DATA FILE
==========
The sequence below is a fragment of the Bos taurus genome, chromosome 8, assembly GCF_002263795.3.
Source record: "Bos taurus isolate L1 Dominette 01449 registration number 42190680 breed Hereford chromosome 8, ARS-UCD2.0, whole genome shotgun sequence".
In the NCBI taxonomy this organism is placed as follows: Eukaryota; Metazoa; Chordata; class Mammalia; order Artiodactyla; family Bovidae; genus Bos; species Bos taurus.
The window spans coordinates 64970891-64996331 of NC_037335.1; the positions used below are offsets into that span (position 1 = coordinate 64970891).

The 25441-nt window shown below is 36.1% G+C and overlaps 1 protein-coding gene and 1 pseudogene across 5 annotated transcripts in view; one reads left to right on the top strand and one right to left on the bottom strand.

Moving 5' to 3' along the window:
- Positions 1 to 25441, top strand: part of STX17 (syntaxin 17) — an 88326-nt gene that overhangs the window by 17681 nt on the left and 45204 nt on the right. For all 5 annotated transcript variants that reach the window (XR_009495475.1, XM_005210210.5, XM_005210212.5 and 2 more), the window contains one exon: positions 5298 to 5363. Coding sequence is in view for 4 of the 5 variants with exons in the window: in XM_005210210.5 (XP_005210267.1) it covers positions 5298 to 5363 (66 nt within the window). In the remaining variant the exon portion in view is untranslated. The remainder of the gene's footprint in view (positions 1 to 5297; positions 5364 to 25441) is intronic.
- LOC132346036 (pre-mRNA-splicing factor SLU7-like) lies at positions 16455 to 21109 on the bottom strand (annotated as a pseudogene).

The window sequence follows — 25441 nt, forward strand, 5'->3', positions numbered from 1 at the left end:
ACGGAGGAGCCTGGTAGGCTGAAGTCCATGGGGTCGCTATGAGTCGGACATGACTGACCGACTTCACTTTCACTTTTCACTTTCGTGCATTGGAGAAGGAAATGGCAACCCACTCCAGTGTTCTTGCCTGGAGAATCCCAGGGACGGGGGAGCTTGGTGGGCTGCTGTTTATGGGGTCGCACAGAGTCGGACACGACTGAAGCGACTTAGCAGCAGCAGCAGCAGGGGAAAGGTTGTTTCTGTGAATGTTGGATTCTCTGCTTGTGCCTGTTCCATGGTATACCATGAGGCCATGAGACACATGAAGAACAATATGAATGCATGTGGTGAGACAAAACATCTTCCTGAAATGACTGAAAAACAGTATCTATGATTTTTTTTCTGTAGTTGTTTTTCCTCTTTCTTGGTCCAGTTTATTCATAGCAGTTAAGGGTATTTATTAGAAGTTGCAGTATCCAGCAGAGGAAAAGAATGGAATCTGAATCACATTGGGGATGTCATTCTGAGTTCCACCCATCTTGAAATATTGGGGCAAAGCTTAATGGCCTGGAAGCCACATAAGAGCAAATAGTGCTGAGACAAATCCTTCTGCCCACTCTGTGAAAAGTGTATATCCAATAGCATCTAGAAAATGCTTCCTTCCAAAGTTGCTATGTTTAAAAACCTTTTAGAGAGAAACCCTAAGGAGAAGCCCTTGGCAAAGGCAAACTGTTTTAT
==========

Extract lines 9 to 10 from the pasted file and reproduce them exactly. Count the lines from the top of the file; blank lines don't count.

The window sequence follows — 25441 nt, forward strand, 5'->3', positions numbered from 1 at the left end:
ACGGAGGAGCCTGGTAGGCTGAAGTCCATGGGGTCGCTATGAGTCGGACATGACTGACCGACTTCACTTTCACTTTTCACTTTCGTGCATTGGAGAAGGAAATGGCAACCCACTCCAGTGTTCTTGCCTGGAGAATCCCAGGGACGGGGGAGCTTGGTGGGCTGCTGTTTATGGGGTCGCACAGAGTCGGACACGACTGAAGCGACTTAGCAGCAGCAGCAGCAGGGGAAAGGTTGTTTCTGTGAATGTTGGATTCTCTGCTTGTGCCTGTTCCATGGTATACCATGAGGCCATGAGACACATGAAGAACAATATGAATGCATGTGGTGAGACAAAACATCTTCCTGAAATGACTGAAAAACAGTATCTATGATTTTTTTTCTGTAGTTGTTTTTCCTCTTTCTTGGTCCAGTTTATTCATAGCAGTTAAGGGTATTTATTAGAAGTTGCAGTATCCAGCAGAGGAAAAGAATGGAATCTGAATCACATTGGGGATGTCATTCTGAGTTCCACCCATCTTGAAATATTGGGGCAAAGCTTAATGGCCTGGAAGCCACATAAGAGCAAATAGTGCTGAGACAAATCCTTCTGCCCACTCTGTGAAAAGTGTATATCCAATAGCATCTAGAAAATGCTTCCTTCCAAAGTTGCTATGTTTAAAAACCTTTTAGAGAGAAACCCTAAGGAGAAGCCCTTGGCAAAGGCAAACTGTTTTAT